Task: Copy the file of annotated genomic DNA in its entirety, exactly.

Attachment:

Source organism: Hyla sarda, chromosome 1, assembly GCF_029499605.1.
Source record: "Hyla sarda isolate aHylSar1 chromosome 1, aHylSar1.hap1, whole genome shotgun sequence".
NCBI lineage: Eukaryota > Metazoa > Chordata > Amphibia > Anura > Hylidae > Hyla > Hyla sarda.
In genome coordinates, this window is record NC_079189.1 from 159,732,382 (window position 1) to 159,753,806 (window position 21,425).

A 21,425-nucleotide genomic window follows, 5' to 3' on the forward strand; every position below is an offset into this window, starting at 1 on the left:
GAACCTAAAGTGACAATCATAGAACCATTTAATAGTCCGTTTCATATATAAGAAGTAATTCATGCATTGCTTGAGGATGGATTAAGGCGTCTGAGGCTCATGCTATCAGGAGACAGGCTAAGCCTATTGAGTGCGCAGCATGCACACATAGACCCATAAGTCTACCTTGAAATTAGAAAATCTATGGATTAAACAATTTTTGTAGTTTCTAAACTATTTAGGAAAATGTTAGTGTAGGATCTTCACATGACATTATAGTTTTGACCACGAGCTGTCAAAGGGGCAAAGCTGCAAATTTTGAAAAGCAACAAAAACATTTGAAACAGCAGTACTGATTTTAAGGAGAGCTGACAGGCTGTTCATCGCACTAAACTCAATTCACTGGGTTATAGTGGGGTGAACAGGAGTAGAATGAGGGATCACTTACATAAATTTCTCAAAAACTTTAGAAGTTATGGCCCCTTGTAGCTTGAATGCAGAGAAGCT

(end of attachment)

Source organism: Hyla sarda, chromosome 1, assembly GCF_029499605.1.
Source record: "Hyla sarda isolate aHylSar1 chromosome 1, aHylSar1.hap1, whole genome shotgun sequence".
NCBI lineage: Eukaryota > Metazoa > Chordata > Amphibia > Anura > Hylidae > Hyla > Hyla sarda.
In genome coordinates, this window is record NC_079189.1 from 159,732,382 (window position 1) to 159,753,806 (window position 21,425).

A 21,425-nucleotide genomic window follows, 5' to 3' on the forward strand; every position below is an offset into this window, starting at 1 on the left:
GAACCTAAAGTGACAATCATAGAACCATTTAATAGTCCGTTTCATATATAAGAAGTAATTCATGCATTGCTTGAGGATGGATTAAGGCGTCTGAGGCTCATGCTATCAGGAGACAGGCTAAGCCTATTGAGTGCGCAGCATGCACACATAGACCCATAAGTCTACCTTGAAATTAGAAAATCTATGGATTAAACAATTTTTGTAGTTTCTAAACTATTTAGGAAAATGTTAGTGTAGGATCTTCACATGACATTATAGTTTTGACCACGAGCTGTCAAAGGGGCAAAGCTGCAAATTTTGAAAAGCAACAAAAACATTTGAAACAGCAGTACTGATTTTAAGGAGAGCTGACAGGCTGTTCATCGCACTAAACTCAATTCACTGGGTTATAGTGGGGTGAACAGGAGTAGAATGAGGGATCACTTACATAAATTTCTCAAAAACTTTAGAAGTTATGGCCCCTTGTAGCTTGAATGCAGAGAAGCT